Foal’s Bread

G’Day Mob,

At Rocky Springs in November you can be sure of one constant – the jacarandas. Not to matter that the paddocks may be full of laughing, bucking cows in a good season, or lonely and thirsty as they are now, the ring of jacarandas around our house will always burst into glorious colour come November.

125 jaca

The jacarandas have been particularly apt this November as I re-read Gillian Mears’ “Foal’s Bread”, a beautiful, yet aching, Australian story through which the jacarandas are woven as much as the smell and touch of horse.

So Mob, in a break from the usual transmission here are ten of my favourite all time books (in no particular order):

Foal’s Bread – Gillian Mears – 2011 – beware it will bring you to tears and prompt a husband to ask “What are you blubbing about?”

To Kill a Mockingbird – Harper Lee – 1960 – I only discovered this classic several years ago and as one reviewer said “No one ever forgets this book”.

Jasper Jones – Craig Silvey – 2009 – perhaps the Australian version of To Kill a Mockingbird, and although tragic to the end, there are characters who will make you laugh out loud and quote passages to above mentioned husband, who now thinks you have gone slightly mad.

Irish Lad – J.C Bendrodt – 1966 – a collection of lyrical stories of horses and dogs. Valiant Lady is pure music; get the tissues again for Nine O’Clock.

Tracks – Robyn Davison – 1980 – one woman takes several camels and Diggity the Dog and walks across Australia’s desert heart from Alice Springs to Hamelin Pool on the west coast.

Horse Heaven – Jane Smiley – 2000 – following the journey of six thoroughbreds as they race though a fictional world.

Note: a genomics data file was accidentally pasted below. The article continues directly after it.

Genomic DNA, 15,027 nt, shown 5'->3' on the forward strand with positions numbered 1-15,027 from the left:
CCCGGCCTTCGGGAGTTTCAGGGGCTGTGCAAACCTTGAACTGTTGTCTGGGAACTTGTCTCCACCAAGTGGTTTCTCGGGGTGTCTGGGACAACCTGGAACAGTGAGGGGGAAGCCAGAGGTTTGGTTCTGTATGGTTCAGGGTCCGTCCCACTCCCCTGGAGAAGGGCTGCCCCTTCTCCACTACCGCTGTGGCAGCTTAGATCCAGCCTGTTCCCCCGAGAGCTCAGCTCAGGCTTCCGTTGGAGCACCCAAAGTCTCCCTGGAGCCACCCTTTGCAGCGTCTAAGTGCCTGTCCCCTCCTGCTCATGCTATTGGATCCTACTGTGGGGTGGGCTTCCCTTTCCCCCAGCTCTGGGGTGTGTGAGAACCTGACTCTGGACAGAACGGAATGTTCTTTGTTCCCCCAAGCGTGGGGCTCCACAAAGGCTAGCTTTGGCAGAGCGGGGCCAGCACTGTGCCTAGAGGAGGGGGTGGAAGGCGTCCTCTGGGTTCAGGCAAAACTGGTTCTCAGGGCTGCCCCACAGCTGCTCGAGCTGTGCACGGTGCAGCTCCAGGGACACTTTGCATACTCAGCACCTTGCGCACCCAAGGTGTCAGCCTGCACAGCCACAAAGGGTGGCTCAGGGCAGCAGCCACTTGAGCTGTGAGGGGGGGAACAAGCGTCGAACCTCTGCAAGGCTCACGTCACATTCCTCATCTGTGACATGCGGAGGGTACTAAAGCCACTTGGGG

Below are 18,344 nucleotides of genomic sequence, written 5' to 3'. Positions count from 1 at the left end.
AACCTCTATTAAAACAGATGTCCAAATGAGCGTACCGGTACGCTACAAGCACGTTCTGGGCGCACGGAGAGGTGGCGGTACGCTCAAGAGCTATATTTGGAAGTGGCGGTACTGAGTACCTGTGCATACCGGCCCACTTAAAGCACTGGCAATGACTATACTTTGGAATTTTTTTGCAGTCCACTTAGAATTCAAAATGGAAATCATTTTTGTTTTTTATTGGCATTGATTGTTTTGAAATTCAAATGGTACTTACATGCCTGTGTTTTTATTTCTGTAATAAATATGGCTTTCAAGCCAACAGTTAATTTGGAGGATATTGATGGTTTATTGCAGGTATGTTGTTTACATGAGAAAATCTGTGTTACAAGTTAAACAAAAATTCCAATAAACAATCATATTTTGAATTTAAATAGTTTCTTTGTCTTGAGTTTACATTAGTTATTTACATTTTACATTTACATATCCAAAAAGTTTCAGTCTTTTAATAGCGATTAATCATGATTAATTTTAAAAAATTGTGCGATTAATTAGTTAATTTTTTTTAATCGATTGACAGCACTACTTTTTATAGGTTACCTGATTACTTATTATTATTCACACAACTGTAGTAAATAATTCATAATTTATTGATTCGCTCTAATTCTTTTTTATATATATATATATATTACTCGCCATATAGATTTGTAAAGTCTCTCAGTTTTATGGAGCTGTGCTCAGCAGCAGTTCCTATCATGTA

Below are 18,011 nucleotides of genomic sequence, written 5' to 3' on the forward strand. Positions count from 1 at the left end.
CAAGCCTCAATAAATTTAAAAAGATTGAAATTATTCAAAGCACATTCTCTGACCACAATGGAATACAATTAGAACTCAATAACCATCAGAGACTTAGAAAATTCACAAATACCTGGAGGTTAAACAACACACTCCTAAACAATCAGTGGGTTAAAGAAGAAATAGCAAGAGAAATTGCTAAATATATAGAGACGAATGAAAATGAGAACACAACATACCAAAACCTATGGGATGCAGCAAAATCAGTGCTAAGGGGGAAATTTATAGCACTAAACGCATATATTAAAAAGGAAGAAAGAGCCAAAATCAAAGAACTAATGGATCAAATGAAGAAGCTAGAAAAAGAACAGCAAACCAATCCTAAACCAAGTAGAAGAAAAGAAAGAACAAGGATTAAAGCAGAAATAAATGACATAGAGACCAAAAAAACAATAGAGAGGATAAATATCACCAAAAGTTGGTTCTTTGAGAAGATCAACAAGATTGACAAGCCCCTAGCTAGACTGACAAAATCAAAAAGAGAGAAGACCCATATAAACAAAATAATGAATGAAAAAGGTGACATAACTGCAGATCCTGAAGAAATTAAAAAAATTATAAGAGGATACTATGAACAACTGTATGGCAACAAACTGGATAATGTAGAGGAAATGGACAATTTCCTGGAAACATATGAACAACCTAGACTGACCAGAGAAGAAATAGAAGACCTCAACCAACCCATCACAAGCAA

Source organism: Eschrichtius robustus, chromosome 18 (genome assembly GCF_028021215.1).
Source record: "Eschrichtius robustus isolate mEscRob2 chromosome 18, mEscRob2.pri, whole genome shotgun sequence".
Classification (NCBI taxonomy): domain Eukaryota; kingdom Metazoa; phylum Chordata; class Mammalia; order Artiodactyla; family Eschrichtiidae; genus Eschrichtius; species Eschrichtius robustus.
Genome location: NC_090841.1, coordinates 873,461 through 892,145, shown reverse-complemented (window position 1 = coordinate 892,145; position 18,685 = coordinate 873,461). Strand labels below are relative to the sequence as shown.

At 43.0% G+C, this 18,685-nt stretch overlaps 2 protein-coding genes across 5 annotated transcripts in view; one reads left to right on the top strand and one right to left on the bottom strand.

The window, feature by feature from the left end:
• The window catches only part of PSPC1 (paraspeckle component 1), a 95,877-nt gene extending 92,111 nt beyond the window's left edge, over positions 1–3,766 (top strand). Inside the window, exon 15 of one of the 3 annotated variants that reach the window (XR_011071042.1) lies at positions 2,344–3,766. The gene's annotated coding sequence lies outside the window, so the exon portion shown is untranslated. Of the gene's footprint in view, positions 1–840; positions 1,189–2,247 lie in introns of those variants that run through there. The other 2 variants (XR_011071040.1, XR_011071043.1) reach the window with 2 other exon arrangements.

The Old Man and the Sea – Ernest Hemingway – 1952 – from the master, a tale showing great insight to a simple fisherman and great respect for his quarry.

Rhubard – Craig Silvey – 2004 – an unusual take on grammar and punctuation, peppered with real and honest dialogue, and a laugh-out loud ending makes this a joy to read.

The Byerley Turk – Jeremy James – 2005 – historical fiction about one of the founding sires of the modern thoroughbred (yes, horse again), written with wonderful empathy for the equine.

Dirt Music – Tim Winton – 2001 – actually I could have chosen any of Winton’s books. Succinct, perfectly descriptive; feel, smell and touch the Australia of his stories.


But Mob, I have a problem. I have read all these. What do you recommend I read next? And why?

Looking forward to hearing from you!



16 responses to “Foal’s Bread

  1. You may have read them all but there is a few in there that I haven’t read so thank you, I will add them to the ‘to read’ list. Suggestions for further reading: Pieces of Blue, The Washerwoman’s Dream, Trackers, Last Horse Standing (in fact anything by Mike Keenan), Bodger (sorry this one’s out of print but if you can get hold of it, you will need the tissues again).

  2. It has been many years since I read it, but to round out your library, I might suggest “Tesla: Man out of Time” by Margaret Cheney. It is a great biography of Nikola Tesla and his inventions.

    • Funny you should say that Lavinia, because our bookclub not long ago read “Addition” by Toni Jordan where the central character has a fixation with Tesla – otherwise I had never heard of him. Will add your suggestion to my list – thanks.

  3. You would proberly love to read A Good Dog. By Susan Wilson Judies choice and for me try Papillon by Henri Charriere sent to a penal colony of French Guiana in thirteen years he made nine escapes from the notorious Devils Island